|Electrically driven ion adsorption and recovery was demonstrated for butyrate, a key input for bio-based hydrocarbon fuels and chemicals.
|Short-chain carboxylic acids and their derivatives are a platform for the production of bio-based fuels and chemicals. Renewable hydrocarbon biofuels are critically important for sectors that are difficult to electrify, including transportation, which accounts for 26% of total U.S. energy consumption (EIA 2022) and 27% of 2020 greenhouse gas emissions (EPA 2022). To date, however, biofuels have not reached cost parity with conventional petroleum-based fuels due to separation challenges that drive energy consumption, economics, and environmental footprint. The overall objective of this work was to develop electrochemical separations to selectively separate and recover an aqueous carboxylate (i.e., butyrate) because production of this intermediate and subsequent chemocatalytic upgrading has been identified as a potential strategy to achieve biofuel cost targets (Davis et al. 2018).
|Capacitive deionization (CDI) is an electrochemical method that does not require a phase transition or chemical reagents. It is intrinsically reversible through modulation of the electric potential and provides a pathway for electrification, which is key to decarbonizing the economy. Furthermore, tunable electrode materials and flexible operation strategies can be used to achieve selective separation. To this end, the Consortium explored redox-based electrochemical separations (RECS) to achieve increased selectivity of target compounds (low molecular weight organic acids) and lower operating potentials. RECS builds on CDI through redox-functionalized electrodes. As such, the technical approach included parallel development of redox-functionalized electrode materials and CDI process development at the bench scale to evaluate separation performance.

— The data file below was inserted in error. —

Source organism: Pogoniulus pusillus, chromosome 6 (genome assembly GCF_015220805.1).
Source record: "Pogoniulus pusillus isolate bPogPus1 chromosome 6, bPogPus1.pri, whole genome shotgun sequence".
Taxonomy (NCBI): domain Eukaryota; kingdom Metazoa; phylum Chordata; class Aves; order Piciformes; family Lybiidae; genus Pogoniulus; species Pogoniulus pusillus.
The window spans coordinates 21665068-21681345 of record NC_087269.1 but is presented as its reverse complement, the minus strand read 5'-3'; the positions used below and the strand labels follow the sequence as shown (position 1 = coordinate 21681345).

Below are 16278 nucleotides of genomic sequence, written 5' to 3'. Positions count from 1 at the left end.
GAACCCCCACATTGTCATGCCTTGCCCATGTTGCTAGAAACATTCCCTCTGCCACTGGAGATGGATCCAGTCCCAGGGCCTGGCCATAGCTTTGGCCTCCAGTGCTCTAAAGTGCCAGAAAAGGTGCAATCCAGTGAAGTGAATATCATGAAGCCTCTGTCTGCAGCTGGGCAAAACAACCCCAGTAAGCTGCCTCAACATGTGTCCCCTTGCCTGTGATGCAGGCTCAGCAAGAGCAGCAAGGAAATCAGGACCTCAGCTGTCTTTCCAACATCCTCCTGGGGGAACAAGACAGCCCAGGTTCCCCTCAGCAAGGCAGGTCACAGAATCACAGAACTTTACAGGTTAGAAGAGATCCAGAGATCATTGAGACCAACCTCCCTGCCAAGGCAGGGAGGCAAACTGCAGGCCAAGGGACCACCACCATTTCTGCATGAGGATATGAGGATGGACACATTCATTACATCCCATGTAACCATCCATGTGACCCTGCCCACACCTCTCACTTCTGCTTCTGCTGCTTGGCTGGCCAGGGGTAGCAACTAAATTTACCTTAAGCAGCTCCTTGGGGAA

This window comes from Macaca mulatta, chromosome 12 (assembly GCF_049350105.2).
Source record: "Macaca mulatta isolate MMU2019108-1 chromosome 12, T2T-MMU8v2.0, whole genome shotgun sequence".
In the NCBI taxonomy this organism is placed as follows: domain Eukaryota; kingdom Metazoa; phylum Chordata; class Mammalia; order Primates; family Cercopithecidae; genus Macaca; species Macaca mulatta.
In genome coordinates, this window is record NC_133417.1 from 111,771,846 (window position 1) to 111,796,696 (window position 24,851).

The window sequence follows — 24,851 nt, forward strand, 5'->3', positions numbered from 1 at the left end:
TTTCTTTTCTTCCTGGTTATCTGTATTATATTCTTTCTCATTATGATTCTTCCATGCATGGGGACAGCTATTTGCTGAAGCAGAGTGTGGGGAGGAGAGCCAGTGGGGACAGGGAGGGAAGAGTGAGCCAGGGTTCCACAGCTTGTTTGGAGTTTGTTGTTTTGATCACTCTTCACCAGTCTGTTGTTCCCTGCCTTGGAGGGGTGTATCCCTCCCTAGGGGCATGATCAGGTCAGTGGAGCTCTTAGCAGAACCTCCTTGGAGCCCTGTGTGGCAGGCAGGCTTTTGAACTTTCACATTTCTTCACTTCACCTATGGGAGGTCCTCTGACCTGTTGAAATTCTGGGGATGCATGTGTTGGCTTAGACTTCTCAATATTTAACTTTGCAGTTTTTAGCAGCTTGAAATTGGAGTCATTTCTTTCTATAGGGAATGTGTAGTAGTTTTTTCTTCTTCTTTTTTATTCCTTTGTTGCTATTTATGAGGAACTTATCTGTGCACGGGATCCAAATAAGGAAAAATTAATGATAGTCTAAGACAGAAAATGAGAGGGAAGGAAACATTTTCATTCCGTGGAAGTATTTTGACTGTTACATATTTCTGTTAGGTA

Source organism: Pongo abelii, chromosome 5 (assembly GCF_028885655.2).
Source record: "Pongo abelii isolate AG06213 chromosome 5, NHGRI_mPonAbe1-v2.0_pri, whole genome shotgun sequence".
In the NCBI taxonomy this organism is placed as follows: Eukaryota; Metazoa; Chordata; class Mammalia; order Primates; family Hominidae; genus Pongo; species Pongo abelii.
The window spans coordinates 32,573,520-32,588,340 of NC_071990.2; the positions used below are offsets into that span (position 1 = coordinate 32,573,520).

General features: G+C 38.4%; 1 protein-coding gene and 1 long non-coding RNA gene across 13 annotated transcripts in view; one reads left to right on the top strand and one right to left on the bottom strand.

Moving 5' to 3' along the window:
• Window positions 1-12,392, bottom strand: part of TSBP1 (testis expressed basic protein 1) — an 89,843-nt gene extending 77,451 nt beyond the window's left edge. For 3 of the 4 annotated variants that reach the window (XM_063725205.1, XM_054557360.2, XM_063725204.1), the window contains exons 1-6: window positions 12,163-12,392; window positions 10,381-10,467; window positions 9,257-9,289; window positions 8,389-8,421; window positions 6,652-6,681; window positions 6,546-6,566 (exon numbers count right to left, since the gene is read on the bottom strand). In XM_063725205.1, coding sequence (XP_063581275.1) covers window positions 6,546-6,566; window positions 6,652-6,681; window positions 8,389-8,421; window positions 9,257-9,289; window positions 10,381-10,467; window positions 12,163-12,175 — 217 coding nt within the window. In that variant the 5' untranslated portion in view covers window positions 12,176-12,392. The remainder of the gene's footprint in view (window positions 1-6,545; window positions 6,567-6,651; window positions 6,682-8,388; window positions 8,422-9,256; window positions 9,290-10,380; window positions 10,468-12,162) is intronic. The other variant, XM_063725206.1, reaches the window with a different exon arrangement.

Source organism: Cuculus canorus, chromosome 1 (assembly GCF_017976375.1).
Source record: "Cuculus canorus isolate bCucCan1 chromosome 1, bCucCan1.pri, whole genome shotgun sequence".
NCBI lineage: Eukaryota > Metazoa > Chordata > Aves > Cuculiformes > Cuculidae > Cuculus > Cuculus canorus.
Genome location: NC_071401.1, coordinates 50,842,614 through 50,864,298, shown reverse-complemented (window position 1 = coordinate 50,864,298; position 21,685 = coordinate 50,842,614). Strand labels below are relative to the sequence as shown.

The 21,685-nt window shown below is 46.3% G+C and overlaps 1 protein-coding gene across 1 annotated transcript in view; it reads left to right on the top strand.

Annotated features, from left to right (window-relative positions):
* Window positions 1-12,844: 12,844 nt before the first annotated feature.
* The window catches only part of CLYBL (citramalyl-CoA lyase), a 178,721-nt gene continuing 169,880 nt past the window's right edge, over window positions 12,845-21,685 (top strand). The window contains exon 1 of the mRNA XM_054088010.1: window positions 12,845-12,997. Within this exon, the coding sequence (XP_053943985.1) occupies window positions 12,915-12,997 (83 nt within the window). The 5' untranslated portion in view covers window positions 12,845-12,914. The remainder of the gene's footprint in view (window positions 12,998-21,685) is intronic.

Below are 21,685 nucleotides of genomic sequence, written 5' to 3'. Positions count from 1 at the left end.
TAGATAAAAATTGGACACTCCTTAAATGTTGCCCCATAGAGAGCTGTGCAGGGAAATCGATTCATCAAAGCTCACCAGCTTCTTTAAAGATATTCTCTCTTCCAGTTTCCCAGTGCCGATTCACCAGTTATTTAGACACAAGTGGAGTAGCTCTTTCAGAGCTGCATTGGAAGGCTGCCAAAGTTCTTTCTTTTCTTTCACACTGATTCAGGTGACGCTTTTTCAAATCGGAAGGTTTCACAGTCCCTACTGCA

|CDI Process Design
|Reversible electrosorption of sodium butyrate was demonstrated using CDI based on scalable electrochemical cell designs. As shown in Figure 1, feed solution is pumped into an electrochemical cell consisting of a pair of porous, conductive electrodes. A potential bias is applied to the electrodes, resulting in salt adsorption and a reduction in effluent conductivity. This is followed by the removal of potential, resulting in the release of the captured ions into a concentrated stream. Adsorption capacity, kinetics, and energy consumption were dependent on operating conditions such as operation time, applied potential, solution concentration, and cell configuration. In addition to demonstrating long-term operation (>1,000 charge/discharge cycles), a supervisory control and data acquisition system was custom-built to enable automated, continuous CDI experimentation, operation, and data collection with synchronous control of process variables.
|Redox-functionalized electrodes were fabricated through the coating of carbon-based substrates, resulting in characteristic oxidation-reduction peaks in cyclic voltammetry.
|Economics and Sustainability
|Cost-benefit analysis indicated that the electrode cost and capacity most influence the separation cost. Biorefinery-level techno-economic analysis indicated that the butyrate concentration, its recovery, and the associated energy consumption are critical to meeting the fuel selling price target. Life cycle assessment was conducted using the GREET® model. Integrating CDI for post-fermentation for product recovery could reduce life-cycle greenhouse gas (GHG) emissions of biofuel by 50% or more in comparison to fossil diesel.
Figure 1. Schematic of CDI operation (left) and experimental data for multiple charge/discharge cycles demonstrating reversible extraction and recovery of sodium butyrate (right).
Figure 2. Scanning electron micrograph (scale bar: 2.5 μm) of uncoated and coated carbon fibers.